The Cairns Post, 29th March 2003:
Man’s inhumanity towards man has been getting plenty of coverage lately – it might be time a good time to be reminded of men who demonstrate humanity.
Not quite 10 percent of nurses are male (please don’t call us male nurses – we’re nurses, but happen to be male).
Like our female colleagues, we’re spread across all aspects of health. Blokes nursing in Cairns include Stephen in Intensive Care; Adrian and Denis who work with elderly people; Bill the midwife; Andrew in orthopaedics; Colin who runs a medical ward; Sean who visits new parents and their babies in their homes; Greg and Clif who work with people battling mental health problems; Andy does mostly policy and administrative stuff; Steve and Scott on the local crisis team, and Nick who has spent a fair bit of time nursing out bush and is currently back in town.
There’s plenty of blokes nursing locally not mentioned (sorry fellas), but you get the picture – we pop up everywhere.
So, why nursing? I won’t presume to speak for other nurses of either gender, but I can tell you what I like about the profession – I like being useful.
It’s a peculiar privilege being a nurse. Peculiar because, for all its different guises and specialities, the basic job description is the same – try to be useful to people. It’s a privilege because nursing offers an amazing level of responsibility and intimacy.
It might sound more convincing if it wasn’t coming from a bald bloke with a bit of a beer gut, but nursing is a nurturing profession. The nature of our relationships with patients is therapeutic, but first and foremost it’s a human relationship.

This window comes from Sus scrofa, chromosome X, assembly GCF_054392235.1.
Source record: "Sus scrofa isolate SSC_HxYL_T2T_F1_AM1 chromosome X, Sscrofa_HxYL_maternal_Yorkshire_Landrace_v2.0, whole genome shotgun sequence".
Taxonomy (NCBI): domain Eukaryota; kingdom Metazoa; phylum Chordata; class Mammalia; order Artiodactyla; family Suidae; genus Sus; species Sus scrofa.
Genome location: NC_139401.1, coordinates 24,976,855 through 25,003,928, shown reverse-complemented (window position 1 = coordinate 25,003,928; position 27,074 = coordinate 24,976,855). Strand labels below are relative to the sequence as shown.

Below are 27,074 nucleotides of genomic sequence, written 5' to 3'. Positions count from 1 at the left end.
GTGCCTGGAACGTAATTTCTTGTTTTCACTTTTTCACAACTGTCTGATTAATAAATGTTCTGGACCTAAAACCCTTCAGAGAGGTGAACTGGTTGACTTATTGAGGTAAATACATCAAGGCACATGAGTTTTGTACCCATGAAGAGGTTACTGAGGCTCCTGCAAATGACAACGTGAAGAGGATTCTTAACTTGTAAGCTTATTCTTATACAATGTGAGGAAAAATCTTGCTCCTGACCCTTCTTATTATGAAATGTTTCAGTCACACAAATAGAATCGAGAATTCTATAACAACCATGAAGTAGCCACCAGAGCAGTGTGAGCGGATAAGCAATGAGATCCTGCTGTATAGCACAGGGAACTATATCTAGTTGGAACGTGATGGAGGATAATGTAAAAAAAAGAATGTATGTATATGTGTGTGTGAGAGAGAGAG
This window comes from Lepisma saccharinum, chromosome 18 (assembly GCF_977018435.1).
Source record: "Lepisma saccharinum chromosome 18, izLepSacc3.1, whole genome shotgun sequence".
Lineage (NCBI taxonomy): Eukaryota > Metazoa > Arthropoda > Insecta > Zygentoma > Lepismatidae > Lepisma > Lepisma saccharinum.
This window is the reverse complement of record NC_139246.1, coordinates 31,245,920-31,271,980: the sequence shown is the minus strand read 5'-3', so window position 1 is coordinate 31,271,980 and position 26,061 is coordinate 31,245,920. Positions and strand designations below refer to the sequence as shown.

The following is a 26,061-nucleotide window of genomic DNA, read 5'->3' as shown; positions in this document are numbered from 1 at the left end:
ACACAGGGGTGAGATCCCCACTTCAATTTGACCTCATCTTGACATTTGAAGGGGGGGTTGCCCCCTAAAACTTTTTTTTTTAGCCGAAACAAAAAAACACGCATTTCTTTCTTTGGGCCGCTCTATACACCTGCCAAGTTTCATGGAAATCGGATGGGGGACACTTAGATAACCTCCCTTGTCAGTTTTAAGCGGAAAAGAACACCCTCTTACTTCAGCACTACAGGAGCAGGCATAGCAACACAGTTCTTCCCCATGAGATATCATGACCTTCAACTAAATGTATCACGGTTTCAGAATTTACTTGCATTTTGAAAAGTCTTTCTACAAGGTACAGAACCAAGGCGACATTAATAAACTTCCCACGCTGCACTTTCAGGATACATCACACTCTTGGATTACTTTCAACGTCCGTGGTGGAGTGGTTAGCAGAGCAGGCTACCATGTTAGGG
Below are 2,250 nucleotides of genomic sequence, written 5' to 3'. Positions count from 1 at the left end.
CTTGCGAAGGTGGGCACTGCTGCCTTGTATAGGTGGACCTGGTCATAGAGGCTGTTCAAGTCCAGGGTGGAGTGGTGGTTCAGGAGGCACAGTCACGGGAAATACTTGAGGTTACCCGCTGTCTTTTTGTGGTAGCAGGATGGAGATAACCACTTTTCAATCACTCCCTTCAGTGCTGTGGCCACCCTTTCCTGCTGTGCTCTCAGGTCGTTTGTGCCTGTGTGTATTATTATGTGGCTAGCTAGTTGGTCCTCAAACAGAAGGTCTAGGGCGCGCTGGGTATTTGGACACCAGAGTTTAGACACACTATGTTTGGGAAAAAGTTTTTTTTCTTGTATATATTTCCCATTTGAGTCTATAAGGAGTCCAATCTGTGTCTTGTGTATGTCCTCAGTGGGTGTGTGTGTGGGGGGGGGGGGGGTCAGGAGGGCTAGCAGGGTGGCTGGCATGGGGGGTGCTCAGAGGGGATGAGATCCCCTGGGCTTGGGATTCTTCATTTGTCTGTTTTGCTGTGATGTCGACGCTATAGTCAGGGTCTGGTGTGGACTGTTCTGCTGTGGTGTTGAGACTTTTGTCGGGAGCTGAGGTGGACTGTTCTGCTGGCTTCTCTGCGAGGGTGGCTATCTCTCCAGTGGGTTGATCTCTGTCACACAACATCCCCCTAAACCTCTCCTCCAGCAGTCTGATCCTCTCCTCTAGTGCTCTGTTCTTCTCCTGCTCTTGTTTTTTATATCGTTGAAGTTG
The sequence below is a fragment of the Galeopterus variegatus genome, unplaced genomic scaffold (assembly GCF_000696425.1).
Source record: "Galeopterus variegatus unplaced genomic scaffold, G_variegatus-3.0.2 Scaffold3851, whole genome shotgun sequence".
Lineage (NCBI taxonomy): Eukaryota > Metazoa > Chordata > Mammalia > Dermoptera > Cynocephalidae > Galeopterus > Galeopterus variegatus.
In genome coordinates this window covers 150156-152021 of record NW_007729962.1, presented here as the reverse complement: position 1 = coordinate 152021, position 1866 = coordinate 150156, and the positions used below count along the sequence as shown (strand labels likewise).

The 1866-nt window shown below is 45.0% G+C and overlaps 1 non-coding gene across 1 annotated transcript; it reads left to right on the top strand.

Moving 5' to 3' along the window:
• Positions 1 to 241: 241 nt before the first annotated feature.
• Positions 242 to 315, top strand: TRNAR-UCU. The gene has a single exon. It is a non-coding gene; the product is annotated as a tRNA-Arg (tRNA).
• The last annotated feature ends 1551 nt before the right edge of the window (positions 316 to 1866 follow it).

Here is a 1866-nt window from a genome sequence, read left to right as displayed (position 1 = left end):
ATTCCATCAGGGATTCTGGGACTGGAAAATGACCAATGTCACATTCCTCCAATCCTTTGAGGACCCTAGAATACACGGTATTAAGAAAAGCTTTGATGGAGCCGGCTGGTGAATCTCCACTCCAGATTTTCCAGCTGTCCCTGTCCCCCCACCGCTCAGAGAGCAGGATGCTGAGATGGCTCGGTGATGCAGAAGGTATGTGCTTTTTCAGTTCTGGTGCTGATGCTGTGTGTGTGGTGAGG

We often have the privilege of being with people at very important stages of their lives, and we get the opportunity to show that nurses can be professional, skilled and caring.
I’m sure it’s not unique to nursing, and it’s certainly not unique to nurses who are male, but let’s not forget that there are daily demonstrations of man’s humanity towards man.
Back in 2003 a journalist from The Cairns Post invited me to submit an article for the My Say column (a daily feature presenting the views of a cross-section of the community). The article’s reference to man’s inhumanity to man is in the context of current events at the time – it was published during the second week of the war in Iraq.
As I was identified as an employee of a local hospital, at the time of publication the content of the article had to be approved by the hospital’s media department. The media department approved the article without changes to content.
In 2003 I should have used the phrase “man’s humanity towards mankind” instead of “man’s humanity towards man”. Sorry. I was tempted to correct it in this 2014 version, but decided it was more authentic to leave the original unaltered.
Anyway, I stumbled across the very-low-resolution JPG version of the article today and thought it might be worth reprising. Man’s inhumanity towards mankind is still dominating the mainstream media. This is a tiny, inadequate bit of counter-balance.
As always, your feedback is welcome in the comments section below.
Paul McNamara, 26th October 2014
Short URL: meta4RN.com/men
McNamara, Paul (2003). Humanity to man. The Cairns Post, 29 Mar 2003, pg 19.